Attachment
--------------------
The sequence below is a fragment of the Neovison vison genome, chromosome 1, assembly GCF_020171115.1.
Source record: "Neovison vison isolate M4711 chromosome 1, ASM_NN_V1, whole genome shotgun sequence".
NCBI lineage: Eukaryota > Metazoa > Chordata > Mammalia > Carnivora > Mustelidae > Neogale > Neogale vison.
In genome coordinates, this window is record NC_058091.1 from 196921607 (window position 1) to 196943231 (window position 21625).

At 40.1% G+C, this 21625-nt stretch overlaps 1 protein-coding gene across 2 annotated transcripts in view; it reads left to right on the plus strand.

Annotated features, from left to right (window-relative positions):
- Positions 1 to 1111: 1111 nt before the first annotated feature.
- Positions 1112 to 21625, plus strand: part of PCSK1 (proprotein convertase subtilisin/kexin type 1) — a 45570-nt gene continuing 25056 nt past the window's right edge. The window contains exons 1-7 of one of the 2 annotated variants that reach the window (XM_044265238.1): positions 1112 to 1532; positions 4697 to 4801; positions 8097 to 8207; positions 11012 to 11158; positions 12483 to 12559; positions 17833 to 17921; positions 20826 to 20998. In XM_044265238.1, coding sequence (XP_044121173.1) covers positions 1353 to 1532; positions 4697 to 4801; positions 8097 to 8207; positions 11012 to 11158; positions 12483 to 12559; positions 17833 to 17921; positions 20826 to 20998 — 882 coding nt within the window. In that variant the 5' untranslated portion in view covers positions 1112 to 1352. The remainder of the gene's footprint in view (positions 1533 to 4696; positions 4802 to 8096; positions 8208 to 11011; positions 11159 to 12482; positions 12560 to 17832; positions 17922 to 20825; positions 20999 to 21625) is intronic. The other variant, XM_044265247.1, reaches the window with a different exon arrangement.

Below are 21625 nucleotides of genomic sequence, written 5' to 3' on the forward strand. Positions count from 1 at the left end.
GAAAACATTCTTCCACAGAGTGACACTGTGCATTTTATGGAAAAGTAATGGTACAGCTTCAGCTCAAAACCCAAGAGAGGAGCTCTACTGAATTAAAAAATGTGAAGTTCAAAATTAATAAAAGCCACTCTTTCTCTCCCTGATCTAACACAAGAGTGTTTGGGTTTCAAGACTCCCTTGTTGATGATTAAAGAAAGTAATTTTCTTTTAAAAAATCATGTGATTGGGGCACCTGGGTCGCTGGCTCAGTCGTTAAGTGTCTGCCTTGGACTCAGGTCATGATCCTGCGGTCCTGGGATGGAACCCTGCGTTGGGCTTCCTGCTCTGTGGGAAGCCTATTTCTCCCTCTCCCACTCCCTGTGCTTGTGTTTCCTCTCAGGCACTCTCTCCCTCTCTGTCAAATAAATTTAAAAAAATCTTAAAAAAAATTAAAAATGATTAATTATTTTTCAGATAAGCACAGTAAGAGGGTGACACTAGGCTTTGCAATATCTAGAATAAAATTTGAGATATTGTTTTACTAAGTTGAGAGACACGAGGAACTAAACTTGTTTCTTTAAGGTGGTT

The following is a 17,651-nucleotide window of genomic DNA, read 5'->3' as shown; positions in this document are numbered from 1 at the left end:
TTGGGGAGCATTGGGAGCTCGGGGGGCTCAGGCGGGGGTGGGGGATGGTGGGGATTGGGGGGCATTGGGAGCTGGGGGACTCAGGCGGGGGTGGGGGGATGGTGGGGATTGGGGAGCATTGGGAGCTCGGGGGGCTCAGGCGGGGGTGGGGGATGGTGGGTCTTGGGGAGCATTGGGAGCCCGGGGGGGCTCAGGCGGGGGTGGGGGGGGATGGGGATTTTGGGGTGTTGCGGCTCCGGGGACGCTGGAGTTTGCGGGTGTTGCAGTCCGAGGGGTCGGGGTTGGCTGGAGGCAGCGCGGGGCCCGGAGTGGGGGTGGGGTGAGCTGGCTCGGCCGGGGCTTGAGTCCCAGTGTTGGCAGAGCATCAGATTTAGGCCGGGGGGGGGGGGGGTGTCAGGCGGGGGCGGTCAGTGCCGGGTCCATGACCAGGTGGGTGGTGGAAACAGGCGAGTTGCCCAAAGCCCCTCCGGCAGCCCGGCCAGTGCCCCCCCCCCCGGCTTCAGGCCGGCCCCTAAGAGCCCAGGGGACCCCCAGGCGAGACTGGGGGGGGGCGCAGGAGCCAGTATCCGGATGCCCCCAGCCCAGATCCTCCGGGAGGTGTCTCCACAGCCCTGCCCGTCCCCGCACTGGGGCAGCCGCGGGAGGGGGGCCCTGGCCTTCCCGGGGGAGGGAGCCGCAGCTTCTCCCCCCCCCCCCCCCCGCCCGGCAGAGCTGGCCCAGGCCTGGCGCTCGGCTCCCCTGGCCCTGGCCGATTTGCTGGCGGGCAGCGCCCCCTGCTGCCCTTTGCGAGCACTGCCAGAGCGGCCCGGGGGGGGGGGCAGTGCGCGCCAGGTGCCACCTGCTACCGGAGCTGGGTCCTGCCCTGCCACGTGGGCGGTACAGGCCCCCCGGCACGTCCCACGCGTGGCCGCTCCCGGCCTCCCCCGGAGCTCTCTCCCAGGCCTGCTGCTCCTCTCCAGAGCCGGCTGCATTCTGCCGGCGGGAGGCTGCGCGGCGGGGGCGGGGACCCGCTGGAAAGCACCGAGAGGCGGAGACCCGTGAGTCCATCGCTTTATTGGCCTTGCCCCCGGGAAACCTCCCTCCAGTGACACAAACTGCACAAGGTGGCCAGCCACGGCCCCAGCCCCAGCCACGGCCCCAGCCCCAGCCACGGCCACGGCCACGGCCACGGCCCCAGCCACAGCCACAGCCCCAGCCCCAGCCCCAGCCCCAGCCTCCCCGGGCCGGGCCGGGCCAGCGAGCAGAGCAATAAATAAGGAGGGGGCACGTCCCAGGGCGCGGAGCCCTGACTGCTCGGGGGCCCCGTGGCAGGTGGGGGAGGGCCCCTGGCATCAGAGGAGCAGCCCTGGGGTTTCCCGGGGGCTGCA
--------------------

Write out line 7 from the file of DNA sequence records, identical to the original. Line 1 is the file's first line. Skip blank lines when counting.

- Positions 1 to 1111: 1111 nt before the first annotated feature.